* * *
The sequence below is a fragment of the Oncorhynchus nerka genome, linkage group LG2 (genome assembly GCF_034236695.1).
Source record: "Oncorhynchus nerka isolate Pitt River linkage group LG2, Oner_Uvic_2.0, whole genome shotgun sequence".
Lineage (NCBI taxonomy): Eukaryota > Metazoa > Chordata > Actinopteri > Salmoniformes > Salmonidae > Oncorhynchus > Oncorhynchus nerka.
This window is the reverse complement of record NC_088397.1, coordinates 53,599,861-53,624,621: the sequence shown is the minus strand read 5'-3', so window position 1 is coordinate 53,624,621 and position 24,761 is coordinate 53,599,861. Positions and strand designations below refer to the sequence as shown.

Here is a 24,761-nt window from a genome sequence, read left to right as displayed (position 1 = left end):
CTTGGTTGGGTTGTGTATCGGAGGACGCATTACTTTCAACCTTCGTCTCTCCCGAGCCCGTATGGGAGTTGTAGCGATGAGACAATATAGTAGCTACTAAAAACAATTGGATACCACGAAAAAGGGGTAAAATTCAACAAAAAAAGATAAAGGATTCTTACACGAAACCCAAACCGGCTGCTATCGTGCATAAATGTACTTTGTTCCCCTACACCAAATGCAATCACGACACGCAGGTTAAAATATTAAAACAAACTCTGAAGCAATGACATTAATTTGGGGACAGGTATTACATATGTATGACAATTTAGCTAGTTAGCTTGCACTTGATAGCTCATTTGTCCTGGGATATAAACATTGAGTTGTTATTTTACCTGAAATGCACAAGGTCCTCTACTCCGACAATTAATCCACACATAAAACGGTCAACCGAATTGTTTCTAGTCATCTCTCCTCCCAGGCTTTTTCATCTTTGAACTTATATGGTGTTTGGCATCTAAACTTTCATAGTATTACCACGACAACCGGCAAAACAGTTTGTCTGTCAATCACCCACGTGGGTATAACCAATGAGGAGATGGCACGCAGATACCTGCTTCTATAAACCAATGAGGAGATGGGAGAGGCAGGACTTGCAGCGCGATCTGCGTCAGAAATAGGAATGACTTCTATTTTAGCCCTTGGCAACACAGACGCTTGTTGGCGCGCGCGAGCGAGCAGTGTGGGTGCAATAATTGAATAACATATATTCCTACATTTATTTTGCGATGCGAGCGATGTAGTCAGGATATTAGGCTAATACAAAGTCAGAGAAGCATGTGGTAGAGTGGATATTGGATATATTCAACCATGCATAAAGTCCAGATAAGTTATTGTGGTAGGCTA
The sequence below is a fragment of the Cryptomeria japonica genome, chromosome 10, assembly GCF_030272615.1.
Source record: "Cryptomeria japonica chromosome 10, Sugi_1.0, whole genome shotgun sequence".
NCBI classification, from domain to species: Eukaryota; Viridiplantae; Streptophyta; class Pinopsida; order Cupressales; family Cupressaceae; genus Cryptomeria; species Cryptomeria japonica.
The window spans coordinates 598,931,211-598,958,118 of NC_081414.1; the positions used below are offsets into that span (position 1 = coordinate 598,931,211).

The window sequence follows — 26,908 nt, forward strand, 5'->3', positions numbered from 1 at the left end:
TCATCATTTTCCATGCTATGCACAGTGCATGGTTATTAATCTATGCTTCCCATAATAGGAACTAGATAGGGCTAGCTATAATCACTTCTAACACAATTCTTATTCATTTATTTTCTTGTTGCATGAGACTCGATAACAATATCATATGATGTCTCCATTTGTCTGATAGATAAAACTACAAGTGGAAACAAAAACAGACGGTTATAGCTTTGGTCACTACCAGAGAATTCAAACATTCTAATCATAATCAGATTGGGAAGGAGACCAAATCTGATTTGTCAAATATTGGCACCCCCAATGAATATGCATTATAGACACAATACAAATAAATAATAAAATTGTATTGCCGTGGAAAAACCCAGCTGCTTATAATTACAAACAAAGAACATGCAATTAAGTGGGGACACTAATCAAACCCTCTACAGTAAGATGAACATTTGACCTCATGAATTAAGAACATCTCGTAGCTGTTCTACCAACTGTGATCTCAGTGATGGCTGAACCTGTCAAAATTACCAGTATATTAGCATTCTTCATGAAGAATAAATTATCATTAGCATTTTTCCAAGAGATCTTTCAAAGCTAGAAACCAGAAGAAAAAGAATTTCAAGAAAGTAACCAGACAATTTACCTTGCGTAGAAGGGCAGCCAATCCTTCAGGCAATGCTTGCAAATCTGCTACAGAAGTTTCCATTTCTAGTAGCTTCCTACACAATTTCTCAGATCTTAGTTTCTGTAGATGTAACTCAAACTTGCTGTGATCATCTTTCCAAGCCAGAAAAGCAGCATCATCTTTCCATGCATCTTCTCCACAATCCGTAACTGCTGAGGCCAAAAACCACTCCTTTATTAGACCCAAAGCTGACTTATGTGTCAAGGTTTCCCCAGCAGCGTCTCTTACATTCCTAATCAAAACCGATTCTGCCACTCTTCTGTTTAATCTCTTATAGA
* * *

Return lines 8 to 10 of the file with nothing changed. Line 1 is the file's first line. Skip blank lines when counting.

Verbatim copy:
Source record: "Cryptomeria japonica chromosome 10, Sugi_1.0, whole genome shotgun sequence".
NCBI classification, from domain to species: Eukaryota; Viridiplantae; Streptophyta; class Pinopsida; order Cupressales; family Cupressaceae; genus Cryptomeria; species Cryptomeria japonica.
The window spans coordinates 598,931,211-598,958,118 of NC_081414.1; the positions used below are offsets into that span (position 1 = coordinate 598,931,211).